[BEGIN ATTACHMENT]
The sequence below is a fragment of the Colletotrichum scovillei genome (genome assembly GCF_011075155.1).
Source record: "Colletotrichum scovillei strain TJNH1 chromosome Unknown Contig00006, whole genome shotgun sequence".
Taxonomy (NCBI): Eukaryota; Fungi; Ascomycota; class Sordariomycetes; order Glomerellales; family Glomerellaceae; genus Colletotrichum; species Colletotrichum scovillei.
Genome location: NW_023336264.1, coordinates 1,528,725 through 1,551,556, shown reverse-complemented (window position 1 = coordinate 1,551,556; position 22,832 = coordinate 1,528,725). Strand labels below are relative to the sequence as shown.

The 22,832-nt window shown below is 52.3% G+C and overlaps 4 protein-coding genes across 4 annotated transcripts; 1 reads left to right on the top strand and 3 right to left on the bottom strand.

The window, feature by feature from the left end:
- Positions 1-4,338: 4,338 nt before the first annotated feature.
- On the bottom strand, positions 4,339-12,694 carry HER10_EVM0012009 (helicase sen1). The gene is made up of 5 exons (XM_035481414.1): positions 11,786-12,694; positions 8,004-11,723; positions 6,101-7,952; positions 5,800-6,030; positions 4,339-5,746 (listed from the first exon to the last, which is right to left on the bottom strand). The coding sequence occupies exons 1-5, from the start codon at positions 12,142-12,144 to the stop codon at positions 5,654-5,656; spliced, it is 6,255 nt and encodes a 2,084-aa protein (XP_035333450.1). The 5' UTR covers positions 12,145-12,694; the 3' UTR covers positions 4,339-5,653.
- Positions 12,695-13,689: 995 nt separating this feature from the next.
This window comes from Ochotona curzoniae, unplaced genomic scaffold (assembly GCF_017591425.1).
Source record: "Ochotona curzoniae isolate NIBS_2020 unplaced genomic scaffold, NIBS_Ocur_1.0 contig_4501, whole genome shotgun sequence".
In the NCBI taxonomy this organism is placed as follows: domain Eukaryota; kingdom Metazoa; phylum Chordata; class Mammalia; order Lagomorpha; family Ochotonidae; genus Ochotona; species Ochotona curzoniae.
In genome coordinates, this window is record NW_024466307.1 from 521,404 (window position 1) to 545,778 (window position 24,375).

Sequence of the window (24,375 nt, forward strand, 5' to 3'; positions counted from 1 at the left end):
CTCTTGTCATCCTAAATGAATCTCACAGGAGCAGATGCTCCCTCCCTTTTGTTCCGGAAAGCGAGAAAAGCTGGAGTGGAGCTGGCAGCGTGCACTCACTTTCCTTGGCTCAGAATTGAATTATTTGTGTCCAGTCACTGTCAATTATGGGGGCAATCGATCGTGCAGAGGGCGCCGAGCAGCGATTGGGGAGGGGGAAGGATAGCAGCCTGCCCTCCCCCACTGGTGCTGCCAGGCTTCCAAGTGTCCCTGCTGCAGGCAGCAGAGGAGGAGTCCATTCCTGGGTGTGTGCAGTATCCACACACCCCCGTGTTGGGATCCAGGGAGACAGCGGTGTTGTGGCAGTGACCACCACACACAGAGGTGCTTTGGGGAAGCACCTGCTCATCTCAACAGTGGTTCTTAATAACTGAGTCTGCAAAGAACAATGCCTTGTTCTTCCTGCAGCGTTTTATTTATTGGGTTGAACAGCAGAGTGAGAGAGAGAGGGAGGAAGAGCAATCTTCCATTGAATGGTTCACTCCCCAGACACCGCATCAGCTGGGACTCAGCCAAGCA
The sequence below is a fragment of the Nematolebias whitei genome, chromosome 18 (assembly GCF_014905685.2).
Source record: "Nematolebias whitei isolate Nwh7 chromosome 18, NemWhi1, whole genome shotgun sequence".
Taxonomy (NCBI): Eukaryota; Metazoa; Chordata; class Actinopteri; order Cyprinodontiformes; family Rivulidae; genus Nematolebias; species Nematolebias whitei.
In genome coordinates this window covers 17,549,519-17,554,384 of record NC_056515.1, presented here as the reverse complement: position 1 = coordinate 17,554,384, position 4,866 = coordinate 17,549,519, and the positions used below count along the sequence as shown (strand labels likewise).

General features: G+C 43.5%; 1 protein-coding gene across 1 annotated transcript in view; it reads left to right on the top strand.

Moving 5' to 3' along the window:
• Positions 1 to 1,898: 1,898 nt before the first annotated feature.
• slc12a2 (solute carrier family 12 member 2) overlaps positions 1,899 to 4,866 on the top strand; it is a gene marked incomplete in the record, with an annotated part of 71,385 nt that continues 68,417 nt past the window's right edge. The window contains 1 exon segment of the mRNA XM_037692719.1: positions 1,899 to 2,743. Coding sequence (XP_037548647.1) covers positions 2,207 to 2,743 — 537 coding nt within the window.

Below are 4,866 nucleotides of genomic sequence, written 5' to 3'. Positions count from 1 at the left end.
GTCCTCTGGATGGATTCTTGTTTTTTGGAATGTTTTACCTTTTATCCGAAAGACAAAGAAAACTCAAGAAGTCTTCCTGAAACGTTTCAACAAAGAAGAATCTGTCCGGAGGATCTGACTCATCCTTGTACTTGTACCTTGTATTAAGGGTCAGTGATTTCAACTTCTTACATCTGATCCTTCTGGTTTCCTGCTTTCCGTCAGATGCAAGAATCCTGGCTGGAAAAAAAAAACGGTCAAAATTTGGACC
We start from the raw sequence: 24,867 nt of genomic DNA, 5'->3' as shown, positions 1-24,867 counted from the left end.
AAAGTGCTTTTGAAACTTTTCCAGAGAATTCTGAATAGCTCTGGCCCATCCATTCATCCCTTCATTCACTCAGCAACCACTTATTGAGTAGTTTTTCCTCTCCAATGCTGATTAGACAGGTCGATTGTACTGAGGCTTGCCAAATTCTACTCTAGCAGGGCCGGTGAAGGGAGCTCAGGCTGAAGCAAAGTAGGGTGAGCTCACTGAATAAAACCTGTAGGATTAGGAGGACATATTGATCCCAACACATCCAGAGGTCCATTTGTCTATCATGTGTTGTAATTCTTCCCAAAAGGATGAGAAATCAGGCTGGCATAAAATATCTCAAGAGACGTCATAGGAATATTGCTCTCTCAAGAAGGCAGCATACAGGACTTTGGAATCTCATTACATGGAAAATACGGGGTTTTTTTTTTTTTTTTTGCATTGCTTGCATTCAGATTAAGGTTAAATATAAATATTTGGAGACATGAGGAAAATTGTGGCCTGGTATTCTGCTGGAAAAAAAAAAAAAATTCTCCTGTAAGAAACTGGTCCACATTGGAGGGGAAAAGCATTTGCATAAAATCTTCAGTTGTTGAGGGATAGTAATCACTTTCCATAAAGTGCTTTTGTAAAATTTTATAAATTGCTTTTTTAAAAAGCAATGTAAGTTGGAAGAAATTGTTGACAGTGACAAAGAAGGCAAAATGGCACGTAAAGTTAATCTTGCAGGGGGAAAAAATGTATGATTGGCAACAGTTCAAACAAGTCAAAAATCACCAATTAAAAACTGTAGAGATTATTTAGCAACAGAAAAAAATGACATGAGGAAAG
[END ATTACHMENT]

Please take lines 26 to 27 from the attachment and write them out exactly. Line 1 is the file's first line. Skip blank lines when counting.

We start from the raw sequence: 24,867 nt of genomic DNA, 5'->3' as shown, positions 1-24,867 counted from the left end.
AAAGTGCTTTTGAAACTTTTCCAGAGAATTCTGAATAGCTCTGGCCCATCCATTCATCCCTTCATTCACTCAGCAACCACTTATTGAGTAGTTTTTCCTCTCCAATGCTGATTAGACAGGTCGATTGTACTGAGGCTTGCCAAATTCTACTCTAGCAGGGCCGGTGAAGGGAGCTCAGGCTGAAGCAAAGTAGGGTGAGCTCACTGAATAAAACCTGTAGGATTAGGAGGACATATTGATCCCAACACATCCAGAGGTCCATTTGTCTATCATGTGTTGTAATTCTTCCCAAAAGGATGAGAAATCAGGCTGGCATAAAATATCTCAAGAGACGTCATAGGAATATTGCTCTCTCAAGAAGGCAGCATACAGGACTTTGGAATCTCATTACATGGAAAATACGGGGTTTTTTTTTTTTTTTTTGCATTGCTTGCATTCAGATTAAGGTTAAATATAAATATTTGGAGACATGAGGAAAATTGTGGCCTGGTATTCTGCTGGAAAAAAAAAAAAAATTCTCCTGTAAGAAACTGGTCCACATTGGAGGGGAAAAGCATTTGCATAAAATCTTCAGTTGTTGAGGGATAGTAATCACTTTCCATAAAGTGCTTTTGTAAAATTTTATAAATTGCTTTTTTAAAAAGCAATGTAAGTTGGAAGAAATTGTTGACAGTGACAAAGAAGGCAAAATGGCACGTAAAGTTAATCTTGCAGGGGGAAAAAATGTATGATTGGCAACAGTTCAAACAAGTCAAAAATCACCAATTAAAAACTGTAGAGATTATTTAGCAACAGAAAAAAATGACATGAGGAAAG